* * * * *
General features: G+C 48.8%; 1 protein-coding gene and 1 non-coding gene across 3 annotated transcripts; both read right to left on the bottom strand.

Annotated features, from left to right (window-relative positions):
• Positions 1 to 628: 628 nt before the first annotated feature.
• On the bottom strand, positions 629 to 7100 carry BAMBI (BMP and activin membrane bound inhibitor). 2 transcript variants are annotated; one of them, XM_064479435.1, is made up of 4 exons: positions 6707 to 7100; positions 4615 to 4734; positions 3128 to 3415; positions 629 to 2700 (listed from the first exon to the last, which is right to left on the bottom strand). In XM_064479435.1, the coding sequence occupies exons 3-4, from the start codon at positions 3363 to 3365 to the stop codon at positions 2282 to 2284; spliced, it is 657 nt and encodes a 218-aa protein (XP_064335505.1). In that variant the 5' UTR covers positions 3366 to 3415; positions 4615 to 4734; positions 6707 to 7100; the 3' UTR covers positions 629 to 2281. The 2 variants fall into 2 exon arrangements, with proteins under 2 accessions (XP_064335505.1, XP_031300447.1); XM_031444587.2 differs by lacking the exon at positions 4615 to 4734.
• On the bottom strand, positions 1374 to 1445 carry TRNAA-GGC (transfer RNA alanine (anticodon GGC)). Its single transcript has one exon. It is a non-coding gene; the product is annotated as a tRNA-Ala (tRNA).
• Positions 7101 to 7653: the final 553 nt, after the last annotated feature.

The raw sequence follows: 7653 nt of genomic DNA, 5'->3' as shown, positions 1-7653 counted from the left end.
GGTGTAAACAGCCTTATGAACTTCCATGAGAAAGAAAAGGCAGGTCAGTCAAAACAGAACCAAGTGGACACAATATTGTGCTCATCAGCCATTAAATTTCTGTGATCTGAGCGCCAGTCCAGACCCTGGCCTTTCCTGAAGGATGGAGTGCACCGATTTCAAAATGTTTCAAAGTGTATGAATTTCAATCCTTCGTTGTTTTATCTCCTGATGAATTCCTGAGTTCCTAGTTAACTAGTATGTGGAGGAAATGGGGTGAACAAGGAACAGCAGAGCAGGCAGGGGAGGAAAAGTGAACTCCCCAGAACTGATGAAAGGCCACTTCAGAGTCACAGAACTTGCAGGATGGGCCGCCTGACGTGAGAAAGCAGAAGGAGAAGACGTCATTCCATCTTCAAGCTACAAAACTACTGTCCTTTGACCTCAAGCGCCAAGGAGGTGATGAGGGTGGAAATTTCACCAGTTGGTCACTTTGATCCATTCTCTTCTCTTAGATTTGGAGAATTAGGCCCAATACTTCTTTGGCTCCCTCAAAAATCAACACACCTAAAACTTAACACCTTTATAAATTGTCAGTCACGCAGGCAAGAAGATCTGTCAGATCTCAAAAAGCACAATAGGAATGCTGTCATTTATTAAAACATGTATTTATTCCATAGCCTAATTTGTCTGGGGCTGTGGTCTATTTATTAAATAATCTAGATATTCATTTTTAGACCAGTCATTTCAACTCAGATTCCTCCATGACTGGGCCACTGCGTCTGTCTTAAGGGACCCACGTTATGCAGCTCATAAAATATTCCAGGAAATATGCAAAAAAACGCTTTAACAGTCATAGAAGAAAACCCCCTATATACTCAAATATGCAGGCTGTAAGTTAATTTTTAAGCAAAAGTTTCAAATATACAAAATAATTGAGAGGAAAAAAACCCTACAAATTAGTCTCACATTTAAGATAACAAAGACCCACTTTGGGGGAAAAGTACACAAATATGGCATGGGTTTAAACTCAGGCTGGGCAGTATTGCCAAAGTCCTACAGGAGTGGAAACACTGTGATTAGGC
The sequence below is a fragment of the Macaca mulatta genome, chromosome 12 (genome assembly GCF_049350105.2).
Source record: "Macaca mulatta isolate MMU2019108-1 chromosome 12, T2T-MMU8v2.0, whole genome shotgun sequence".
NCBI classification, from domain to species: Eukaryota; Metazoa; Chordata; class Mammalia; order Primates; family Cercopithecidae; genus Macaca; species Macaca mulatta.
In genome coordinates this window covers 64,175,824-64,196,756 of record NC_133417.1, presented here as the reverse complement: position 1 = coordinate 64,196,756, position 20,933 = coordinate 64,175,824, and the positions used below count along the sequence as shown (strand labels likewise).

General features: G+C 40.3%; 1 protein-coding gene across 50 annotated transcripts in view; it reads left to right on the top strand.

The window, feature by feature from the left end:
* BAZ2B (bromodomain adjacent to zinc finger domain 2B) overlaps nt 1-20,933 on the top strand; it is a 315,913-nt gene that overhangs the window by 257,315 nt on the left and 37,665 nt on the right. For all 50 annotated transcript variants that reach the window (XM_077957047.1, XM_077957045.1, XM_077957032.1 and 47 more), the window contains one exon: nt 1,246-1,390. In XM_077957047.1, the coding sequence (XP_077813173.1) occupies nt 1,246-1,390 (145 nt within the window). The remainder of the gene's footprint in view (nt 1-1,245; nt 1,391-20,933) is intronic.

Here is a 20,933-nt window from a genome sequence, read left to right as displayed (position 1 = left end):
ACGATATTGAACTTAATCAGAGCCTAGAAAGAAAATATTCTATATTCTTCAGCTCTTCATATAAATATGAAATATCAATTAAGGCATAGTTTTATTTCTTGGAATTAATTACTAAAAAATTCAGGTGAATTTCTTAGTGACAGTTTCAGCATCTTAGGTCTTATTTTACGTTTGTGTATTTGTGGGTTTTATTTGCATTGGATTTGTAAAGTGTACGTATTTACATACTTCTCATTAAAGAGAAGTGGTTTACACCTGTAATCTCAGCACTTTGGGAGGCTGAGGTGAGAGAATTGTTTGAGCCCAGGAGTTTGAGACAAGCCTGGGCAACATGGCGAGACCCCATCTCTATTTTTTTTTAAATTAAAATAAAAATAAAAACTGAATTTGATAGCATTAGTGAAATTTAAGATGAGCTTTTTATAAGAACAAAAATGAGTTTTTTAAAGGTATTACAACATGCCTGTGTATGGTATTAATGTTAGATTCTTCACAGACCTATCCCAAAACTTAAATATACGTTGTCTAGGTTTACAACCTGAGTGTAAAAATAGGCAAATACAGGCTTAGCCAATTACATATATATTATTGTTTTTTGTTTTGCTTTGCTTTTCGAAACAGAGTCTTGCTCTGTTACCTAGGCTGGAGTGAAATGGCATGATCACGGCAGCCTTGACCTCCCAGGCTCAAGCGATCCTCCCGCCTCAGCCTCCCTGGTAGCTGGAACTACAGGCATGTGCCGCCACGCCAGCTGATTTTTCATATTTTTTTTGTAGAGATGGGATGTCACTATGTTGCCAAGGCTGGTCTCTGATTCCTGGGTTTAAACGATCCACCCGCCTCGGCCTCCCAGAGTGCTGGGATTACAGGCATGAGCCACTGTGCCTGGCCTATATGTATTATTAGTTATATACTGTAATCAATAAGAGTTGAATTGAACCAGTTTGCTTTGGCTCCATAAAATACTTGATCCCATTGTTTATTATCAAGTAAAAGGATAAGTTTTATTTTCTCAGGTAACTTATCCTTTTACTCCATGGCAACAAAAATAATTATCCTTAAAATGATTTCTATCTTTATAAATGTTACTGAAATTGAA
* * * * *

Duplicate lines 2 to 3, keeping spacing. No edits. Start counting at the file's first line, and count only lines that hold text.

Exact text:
Annotated features, from left to right (window-relative positions):
• Positions 1 to 628: 628 nt before the first annotated feature.